1. “On my birthday dinner at the place, I was “enjoying” the view of a man’s hairy legs. [sic] Man in front sitting at table in front of me. No need to say how I was feeling that night. For this expensive place it should be dress code.” - a gastro pub.

2. “I once heard a child with a bowl of spaghetti Bolognese wail to his parents ‘it’s not as good as Heinz!’”

3. “My favourite,” said a tapas bar owner, “was, ‘I don’t really like tapas – so with hindsite this was a bad choice.’ But then why the need to post a review was beyond me!”

4. “The apple crumble was too hot and the Yorkshire puddings were too airy.” - to a hotel restaurant.

5. “The sticky toffee pudding was in the shape of a boob – not amusing.” - to a very popular restaurant about one of their most popular (non boob-like) desserts.

6. A customer complained to a seafood restaurant as they were politely asked to remove their dog from the table.

7. “Staff stood around chatting about which other members of staff and customers they wanted to sleep with.” - to an award-winning, highly reputed restaurant.

8. The meal was “over filling” and had “sooo much veg” - a vegan customer complained to one of East Anglia’s best restaurants.

9. The owner was “ogling female diners and swanning around like he’s something special.” - a diner said of another of the region’s finest restaurants.

My advice

Local PR and social media marketing business owner Andrew Waddison has two pieces of advice for restaurants, cafes and pubs as they prepare for eased lockdown in the future in relation to Tripadvisor.

Claim the listing on TripAdvisor as your own – you then have the power to manage it and report anything untoward.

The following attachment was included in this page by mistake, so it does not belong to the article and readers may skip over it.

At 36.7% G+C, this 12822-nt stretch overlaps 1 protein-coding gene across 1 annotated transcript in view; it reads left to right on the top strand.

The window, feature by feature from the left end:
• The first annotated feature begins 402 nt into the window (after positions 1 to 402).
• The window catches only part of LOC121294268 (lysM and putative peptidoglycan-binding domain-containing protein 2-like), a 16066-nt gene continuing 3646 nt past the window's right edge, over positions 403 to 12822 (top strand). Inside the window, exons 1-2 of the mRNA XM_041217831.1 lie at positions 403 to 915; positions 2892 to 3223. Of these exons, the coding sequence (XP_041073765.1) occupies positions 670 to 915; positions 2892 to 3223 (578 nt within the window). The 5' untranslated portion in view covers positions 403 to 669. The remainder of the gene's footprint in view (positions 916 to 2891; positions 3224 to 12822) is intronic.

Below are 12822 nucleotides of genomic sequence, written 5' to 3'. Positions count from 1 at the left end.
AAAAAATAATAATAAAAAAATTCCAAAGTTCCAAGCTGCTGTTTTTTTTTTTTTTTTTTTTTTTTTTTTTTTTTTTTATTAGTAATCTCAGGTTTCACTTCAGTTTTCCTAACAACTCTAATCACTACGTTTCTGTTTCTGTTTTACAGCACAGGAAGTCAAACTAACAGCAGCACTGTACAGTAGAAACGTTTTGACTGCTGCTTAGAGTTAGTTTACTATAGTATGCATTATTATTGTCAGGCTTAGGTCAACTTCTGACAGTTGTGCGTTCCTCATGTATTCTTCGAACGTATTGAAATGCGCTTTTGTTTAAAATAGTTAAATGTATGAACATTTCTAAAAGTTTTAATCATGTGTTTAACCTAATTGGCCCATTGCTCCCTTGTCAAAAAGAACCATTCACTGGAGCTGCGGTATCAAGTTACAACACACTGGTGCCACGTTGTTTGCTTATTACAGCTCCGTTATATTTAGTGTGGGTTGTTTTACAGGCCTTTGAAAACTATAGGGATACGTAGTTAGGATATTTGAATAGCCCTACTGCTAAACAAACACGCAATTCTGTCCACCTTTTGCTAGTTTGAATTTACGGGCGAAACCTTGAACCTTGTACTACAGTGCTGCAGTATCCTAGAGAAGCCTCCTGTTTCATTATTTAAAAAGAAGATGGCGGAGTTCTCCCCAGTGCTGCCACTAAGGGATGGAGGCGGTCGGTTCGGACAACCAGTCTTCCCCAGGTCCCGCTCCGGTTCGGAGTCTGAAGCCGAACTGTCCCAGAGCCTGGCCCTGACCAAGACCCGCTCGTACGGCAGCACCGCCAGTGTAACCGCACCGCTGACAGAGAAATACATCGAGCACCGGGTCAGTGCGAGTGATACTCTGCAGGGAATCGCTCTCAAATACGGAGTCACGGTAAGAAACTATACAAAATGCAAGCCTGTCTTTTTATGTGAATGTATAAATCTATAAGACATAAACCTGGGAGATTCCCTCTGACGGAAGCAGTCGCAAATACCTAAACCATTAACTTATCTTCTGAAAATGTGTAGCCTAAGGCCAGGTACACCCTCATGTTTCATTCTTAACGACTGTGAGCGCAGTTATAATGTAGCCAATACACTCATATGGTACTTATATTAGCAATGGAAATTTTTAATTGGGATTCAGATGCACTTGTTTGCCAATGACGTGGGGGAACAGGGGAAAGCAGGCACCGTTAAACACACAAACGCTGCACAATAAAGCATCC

Completely ignore it from that point on, and never respond to reviews.

“There are so many wonderful people who leave honest reviews as a sign of appreciation for the meal or stay they have had, but the construction of Tripadvisor leaves it open to abuse,” Andrew says.

“TA reviewers can be anonymous, which gives them free rein to make as many outlandish claims as they wish, and I have seen business owners in tears at reviews which are patently untrue.

“Many years ago I owned a café and we were delighted to soon be elevated to number one in town on TripAdvisor. Immediately afterwards we received three appalling reviews and we contacted TripAdvisor (you have to call them in California). To their credit they did a full investigation and traced all three anonymous reviews to the same IP address, which turned out to be from the restaurant we knocked off the number one spot!

“We have heard of another case where a local pub offered their staff a £10 bonus should they get named in a positive review on TripAdvisor in order to help them increase their customer service. I think we all know what happened next, the staff set up many accounts and named themselves in reviews. It shows how the whole system is open to abuse. It is often the case, as many hospitality businesses will tell you, that they receive awful TA reviews in the days following laying off or sacking staff. It is used as a revenge platform for the scorned.

“And that brings me on to the armchair Jay Rayners and Giles Corens of this world. Those who write a full novel on their review, full of criticism of the smallest things, highlighting their far superior knowledge of the industry, while the following week they give a burger van 5/5 because they got free onions.

“The other thing that really gets my goat is the relentless use of the word AVOID in capital letters in review titles for bad reviews - this use of language I have only seen on TripAdvisor.

“Google and Facebook reviews are a different animal all together because they are not anonymous and are therefore more likely to be based on reason and fact. Until TripAdvisor removes the anonymity for customers it is open to abuse and will continue to cause sleepless nights for the owners of some of our favourite small businesses.”

What’s the most unbelievable Tripadvisor complaint you’ve ever seen? Email me